Exit interviews have been around for a little while now. While they may sound like a good idea on paper, they were probably devised by someone who couldn’t bring themselves to face the truth.
Companies generally don’t have a high “truth culture”. That may shock you, but it’s a fact of life – people (read executives, managers and colleagues) don’t really want to know the truth about themselves and their company because they believe the truth will be unpleasant. And no-one wants to hear something negative about themselves. They would much prefer to remain unaware of the truth about themselves. And THAT’S the truth!
If you don’t believe it, test the theory. Tell someone something about themselves that you have noticed but about which they are not aware. Then watch what happens. They will definitely not thank you for your trouble. In fact, they will become quite defensive, and in all probability aggressively point out something negative about you in return.
This is one of the biggest stumbling blocks to companies improving – leaders just can’t bear to hear the truth about themselves because they choose to see themselves as they believe they are – just perfect.
In light of this, it was probably some bright HR person who came up with the idea that it would be a good idea to get “the truth” from an employee once they had resigned because, after all, now that they were leaving, they probably wouldn’t mind spilling the beans, and “the beans” could then be used to confront or challenge remaining managers and employees to up their game. After all, so and so said you … (you can fill in the dots as you wish).
And so, the exit interview was born. But do you get the truth in an exit interview? Of course not! Do you think any half savvy employee is going to say something that can be used against them? But they’re leaving, you think. They are. But they also know that, while they didn’t need a reference from their current job to land the next one. When they move from the next one, they will definitely need a reference from the one they’re just leaving now. And there’s no way they’re going to spoil their chances of getting a respectable, or good, reference when they need that. The truth will therefore remain a mystery.
If, therefore, you’ve been conducting exit interviews in the mistaken belief that you’re getting the truth, the bad news is that, with a few possible exceptions, you’ve been wasting your time.
How, then, can you get the truth from employees?
Simple, but not easy. You have to become a conscious, intelligent listener. The truth is hidden in full view of everyone. It’s just that everyone doesn’t have the eyes or ears to see and/or hear it.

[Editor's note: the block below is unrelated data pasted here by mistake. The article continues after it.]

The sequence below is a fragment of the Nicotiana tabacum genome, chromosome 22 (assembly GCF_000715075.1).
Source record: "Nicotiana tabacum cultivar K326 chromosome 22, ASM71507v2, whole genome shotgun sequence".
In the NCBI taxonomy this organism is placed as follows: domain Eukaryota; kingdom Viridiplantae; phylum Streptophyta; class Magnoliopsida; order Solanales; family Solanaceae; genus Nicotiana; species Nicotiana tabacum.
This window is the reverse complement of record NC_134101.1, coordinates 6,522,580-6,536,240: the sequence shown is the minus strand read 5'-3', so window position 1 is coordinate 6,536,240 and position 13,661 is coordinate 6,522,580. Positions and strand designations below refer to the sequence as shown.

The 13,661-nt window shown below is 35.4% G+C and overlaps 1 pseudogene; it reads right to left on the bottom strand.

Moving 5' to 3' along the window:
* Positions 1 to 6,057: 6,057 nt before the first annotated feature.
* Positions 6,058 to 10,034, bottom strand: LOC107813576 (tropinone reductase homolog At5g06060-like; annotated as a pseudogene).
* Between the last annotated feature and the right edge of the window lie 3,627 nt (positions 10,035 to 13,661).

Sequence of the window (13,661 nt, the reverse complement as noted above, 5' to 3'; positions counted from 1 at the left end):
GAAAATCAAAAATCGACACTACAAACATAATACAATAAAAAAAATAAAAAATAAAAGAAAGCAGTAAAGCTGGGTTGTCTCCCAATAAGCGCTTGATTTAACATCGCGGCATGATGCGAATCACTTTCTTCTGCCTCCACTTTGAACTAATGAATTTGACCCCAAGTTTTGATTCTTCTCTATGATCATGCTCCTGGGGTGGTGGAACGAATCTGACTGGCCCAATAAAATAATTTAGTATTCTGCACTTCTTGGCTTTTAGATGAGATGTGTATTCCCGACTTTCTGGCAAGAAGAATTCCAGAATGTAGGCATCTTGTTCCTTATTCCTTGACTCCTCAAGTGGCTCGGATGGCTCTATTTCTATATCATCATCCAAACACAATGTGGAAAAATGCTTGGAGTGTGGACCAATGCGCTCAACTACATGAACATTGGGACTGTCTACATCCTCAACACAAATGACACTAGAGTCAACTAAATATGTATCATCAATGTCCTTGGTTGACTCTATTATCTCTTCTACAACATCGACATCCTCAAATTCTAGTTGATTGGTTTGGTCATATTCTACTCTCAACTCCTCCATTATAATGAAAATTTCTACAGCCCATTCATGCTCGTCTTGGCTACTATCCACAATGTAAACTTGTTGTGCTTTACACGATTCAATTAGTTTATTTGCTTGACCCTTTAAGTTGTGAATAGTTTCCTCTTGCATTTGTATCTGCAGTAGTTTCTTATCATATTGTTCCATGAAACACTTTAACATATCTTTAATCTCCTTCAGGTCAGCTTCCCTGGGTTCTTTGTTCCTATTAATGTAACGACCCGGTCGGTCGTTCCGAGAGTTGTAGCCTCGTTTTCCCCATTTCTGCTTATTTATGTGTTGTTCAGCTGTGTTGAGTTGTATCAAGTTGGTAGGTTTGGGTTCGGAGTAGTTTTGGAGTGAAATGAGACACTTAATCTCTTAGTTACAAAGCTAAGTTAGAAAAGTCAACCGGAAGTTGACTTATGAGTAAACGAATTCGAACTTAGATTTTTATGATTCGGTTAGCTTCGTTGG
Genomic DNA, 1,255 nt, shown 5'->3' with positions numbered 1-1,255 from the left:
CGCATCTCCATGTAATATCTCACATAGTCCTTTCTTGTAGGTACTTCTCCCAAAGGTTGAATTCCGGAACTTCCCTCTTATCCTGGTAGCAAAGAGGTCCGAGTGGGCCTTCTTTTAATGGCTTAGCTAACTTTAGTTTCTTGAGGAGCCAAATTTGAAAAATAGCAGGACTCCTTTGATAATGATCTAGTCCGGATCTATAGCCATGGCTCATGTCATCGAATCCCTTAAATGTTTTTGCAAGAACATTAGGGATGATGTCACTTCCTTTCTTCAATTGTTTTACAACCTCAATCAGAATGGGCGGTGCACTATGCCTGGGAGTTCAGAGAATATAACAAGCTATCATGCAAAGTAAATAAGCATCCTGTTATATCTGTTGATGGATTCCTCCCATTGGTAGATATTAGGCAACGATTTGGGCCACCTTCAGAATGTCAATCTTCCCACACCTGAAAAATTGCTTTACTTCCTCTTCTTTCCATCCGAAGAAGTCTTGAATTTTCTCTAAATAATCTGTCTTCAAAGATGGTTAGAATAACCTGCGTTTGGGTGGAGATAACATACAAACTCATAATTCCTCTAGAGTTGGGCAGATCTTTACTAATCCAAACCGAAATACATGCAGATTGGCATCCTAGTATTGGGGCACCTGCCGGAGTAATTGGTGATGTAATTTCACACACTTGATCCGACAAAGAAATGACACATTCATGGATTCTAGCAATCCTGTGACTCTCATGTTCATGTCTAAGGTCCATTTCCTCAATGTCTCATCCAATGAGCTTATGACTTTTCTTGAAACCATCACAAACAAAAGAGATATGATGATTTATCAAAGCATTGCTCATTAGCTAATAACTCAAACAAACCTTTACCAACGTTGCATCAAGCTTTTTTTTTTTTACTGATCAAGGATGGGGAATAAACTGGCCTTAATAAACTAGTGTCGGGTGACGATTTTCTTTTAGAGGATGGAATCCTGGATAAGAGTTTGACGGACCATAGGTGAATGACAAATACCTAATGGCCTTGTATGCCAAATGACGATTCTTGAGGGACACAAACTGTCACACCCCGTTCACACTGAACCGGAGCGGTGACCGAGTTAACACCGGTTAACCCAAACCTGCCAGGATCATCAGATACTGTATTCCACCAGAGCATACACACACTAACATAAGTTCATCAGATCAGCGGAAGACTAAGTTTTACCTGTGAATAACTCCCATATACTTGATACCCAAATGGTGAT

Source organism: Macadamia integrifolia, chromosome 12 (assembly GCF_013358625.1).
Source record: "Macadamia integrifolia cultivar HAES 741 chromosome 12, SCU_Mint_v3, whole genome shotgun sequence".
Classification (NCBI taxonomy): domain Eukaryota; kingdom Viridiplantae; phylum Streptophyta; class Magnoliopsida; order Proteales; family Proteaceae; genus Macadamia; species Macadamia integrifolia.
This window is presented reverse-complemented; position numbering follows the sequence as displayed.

One of the ways to get to the truth is by asking questions. Understand one of the very basic principles of asking questions: when you ask a question, you must be prepared to accept the answer you are given. Some people don’t want to know the answer to a question they ask. They think they do, but they don’t. They want to hear only answers that will flatter them or suit their purposes. Train yourself to be comfortable receiving whatever answer you get to the questions you ask. That’s one way of getting the truth.
Another way of getting the truth is analysing employees’ actions. You can ignore what they say, if you closely watch what they do. People find it easier to control their words than their actions. They will therefore watch what they say but will not find it easy to cover up what they do. For example, an employee who resigns, disengaged from the organisation long before they made the decision to resign. If you knew what you were looking for, you would quickly recognise their disengaged behaviour and could take appropriate action to find out what caused their disengagement, and take remedial steps – long before they get to the resignation stage. Quite frankly, it’s too late to try to keep someone once they hand in their resignation.
Some companies have therefore opted for “stay” interviews, where they openly tell the employee that they want to keep them and then discuss what can be done to keep them. Such an approach is certainly better than doing nothing, but still cannot replace plain and simple, conscious, intelligent listening.
Leaders who genuinely listen to what their people say, and respond accordingly, will never be surprised by what their employees do. They will also get to the truth more than leaders who feel the need to rely on imposed processes simply because they don’t know how to, or couldn’t be bothered to, listen for the truth.